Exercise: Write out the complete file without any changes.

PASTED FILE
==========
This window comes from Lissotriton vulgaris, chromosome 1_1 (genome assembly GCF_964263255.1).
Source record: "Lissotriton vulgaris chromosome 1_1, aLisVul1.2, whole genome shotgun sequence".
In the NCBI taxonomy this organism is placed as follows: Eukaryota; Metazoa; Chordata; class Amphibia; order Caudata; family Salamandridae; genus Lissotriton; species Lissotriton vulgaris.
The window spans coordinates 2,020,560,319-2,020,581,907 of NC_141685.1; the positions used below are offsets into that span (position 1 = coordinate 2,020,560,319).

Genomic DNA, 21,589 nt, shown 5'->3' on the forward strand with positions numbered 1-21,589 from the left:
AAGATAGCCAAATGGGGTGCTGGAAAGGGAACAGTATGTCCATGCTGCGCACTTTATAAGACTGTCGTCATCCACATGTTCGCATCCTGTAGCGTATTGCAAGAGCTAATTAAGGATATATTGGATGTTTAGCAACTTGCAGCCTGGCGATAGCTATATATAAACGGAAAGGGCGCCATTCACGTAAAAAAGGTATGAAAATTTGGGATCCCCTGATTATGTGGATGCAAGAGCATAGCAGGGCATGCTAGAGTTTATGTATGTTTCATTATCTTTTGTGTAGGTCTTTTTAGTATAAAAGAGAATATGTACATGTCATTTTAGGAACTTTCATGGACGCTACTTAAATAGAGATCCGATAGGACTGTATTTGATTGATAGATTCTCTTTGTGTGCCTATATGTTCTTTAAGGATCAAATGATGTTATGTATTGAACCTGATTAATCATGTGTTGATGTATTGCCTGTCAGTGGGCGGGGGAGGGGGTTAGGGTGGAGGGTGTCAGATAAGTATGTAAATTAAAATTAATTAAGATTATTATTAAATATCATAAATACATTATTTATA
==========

This window comes from Lissotriton vulgaris, chromosome 1_1 (genome assembly GCF_964263255.1).
Source record: "Lissotriton vulgaris chromosome 1_1, aLisVul1.2, whole genome shotgun sequence".
In the NCBI taxonomy this organism is placed as follows: Eukaryota; Metazoa; Chordata; class Amphibia; order Caudata; family Salamandridae; genus Lissotriton; species Lissotriton vulgaris.
The window spans coordinates 2,020,560,319-2,020,581,907 of NC_141685.1; the positions used below are offsets into that span (position 1 = coordinate 2,020,560,319).

Genomic DNA, 21,589 nt, shown 5'->3' on the forward strand with positions numbered 1-21,589 from the left:
AAGATAGCCAAATGGGGTGCTGGAAAGGGAACAGTATGTCCATGCTGCGCACTTTATAAGACTGTCGTCATCCACATGTTCGCATCCTGTAGCGTATTGCAAGAGCTAATTAAGGATATATTGGATGTTTAGCAACTTGCAGCCTGGCGATAGCTATATATAAACGGAAAGGGCGCCATTCACGTAAAAAAGGTATGAAAATTTGGGATCCCCTGATTATGTGGATGCAAGAGCATAGCAGGGCATGCTAGAGTTTATGTATGTTTCATTATCTTTTGTGTAGGTCTTTTTAGTATAAAAGAGAATATGTACATGTCATTTTAGGAACTTTCATGGACGCTACTTAAATAGAGATCCGATAGGACTGTATTTGATTGATAGATTCTCTTTGTGTGCCTATATGTTCTTTAAGGATCAAATGATGTTATGTATTGAACCTGATTAATCATGTGTTGATGTATTGCCTGTCAGTGGGCGGGGGAGGGGGTTAGGGTGGAGGGTGTCAGATAAGTATGTAAATTAAAATTAATTAAGATTATTATTAAATATCATAAATACATTATTTATA